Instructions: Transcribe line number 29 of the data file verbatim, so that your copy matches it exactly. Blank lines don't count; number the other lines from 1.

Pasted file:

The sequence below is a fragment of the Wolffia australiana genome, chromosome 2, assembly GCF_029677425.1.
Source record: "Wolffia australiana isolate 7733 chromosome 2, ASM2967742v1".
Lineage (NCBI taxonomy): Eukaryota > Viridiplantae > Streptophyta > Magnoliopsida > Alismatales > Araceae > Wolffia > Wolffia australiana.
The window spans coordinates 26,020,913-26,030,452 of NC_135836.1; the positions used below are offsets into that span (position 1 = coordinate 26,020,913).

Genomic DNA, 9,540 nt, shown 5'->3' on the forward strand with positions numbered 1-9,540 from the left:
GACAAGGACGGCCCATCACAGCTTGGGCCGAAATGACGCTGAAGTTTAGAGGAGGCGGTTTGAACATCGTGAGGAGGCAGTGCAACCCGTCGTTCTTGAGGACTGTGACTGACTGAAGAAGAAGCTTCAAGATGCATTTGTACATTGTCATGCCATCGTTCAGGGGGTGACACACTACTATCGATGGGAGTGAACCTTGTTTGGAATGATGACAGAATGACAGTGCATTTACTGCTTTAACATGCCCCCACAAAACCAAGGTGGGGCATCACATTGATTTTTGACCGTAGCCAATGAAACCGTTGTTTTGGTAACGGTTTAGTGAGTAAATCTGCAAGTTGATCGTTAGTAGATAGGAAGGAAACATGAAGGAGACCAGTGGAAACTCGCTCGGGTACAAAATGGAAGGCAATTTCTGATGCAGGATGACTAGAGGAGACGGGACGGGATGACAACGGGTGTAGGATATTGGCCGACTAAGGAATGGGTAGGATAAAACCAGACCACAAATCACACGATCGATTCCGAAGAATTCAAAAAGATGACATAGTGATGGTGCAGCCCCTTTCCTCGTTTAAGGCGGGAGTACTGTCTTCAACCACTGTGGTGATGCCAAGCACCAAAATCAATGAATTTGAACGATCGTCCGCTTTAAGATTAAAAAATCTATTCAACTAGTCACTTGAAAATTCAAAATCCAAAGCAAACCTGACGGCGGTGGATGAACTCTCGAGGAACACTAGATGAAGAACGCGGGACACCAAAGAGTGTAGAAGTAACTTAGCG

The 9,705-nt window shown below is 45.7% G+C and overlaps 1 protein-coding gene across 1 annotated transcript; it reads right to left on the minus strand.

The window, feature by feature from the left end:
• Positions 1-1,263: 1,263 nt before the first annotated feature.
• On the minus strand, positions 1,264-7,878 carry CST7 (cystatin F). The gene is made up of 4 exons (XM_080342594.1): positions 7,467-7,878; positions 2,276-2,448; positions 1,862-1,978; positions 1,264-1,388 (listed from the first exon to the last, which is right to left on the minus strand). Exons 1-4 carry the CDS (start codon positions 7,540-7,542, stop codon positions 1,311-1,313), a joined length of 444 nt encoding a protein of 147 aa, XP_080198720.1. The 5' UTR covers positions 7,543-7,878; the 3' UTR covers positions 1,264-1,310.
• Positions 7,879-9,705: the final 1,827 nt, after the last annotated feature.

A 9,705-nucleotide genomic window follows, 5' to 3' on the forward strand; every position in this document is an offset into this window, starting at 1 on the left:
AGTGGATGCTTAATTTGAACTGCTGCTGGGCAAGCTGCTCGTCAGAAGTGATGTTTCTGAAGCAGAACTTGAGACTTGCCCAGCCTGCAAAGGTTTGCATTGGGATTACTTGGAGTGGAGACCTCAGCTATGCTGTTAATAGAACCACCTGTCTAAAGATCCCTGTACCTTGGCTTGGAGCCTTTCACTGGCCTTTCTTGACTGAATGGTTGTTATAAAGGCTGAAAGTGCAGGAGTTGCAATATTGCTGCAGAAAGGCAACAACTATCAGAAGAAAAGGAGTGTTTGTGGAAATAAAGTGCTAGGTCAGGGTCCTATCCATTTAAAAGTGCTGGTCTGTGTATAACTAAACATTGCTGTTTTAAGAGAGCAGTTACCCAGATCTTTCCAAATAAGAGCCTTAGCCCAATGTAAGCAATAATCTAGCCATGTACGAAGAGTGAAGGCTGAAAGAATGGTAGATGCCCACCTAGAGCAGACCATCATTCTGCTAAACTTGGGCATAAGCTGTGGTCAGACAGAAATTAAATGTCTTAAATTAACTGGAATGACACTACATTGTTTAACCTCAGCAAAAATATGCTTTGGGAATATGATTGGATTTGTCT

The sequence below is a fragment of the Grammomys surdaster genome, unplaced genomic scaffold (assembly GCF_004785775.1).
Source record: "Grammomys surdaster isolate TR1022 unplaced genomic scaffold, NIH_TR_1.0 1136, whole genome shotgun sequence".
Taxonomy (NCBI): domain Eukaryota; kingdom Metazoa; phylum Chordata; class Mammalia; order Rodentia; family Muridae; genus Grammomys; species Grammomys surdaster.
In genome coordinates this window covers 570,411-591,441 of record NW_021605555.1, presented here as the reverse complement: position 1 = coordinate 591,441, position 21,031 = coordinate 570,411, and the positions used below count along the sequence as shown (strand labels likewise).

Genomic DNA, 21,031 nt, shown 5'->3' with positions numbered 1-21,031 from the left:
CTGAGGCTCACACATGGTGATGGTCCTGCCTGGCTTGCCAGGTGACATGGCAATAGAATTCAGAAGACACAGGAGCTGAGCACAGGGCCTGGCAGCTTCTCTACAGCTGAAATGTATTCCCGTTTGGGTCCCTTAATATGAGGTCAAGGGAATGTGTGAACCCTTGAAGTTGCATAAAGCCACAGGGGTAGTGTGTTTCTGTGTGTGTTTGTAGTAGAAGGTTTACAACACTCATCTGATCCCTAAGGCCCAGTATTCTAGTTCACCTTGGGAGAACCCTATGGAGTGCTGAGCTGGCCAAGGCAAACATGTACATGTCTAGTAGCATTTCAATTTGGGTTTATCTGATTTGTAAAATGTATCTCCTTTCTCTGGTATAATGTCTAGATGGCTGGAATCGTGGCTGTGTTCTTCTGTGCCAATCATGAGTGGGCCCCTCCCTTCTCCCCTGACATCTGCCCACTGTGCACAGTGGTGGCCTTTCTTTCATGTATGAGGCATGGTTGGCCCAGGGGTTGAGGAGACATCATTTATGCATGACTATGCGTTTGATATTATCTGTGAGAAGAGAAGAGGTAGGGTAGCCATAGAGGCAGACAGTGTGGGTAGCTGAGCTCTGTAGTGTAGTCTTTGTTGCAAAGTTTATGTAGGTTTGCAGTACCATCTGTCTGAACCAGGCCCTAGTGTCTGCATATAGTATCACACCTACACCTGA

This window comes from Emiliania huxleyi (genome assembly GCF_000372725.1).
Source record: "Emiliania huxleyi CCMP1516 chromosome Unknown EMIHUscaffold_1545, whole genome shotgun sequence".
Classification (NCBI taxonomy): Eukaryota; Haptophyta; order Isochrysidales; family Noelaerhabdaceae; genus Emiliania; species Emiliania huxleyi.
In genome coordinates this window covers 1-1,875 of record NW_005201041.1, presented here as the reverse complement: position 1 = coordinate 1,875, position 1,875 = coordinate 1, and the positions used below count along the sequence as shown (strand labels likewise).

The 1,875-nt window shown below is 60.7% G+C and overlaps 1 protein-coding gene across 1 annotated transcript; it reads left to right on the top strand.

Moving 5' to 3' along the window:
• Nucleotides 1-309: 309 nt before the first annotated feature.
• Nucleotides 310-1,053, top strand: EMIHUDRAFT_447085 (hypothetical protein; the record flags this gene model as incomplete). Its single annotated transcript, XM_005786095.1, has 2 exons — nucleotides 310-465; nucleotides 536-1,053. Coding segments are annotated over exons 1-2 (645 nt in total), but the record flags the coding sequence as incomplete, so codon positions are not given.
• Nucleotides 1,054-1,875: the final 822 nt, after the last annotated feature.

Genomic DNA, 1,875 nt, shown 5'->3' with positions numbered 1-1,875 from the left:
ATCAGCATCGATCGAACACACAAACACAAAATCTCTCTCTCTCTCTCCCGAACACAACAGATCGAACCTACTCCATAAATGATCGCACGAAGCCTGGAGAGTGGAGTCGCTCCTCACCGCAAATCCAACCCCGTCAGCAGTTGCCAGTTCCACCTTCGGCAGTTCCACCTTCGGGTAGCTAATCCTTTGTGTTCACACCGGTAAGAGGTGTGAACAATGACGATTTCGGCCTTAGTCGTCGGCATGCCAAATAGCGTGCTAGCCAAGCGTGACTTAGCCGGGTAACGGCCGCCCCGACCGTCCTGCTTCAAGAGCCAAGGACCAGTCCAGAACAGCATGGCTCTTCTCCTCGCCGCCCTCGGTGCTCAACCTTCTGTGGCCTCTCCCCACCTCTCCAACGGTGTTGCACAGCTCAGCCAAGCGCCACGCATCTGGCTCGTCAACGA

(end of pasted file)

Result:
Genomic DNA, 1,875 nt, shown 5'->3' with positions numbered 1-1,875 from the left: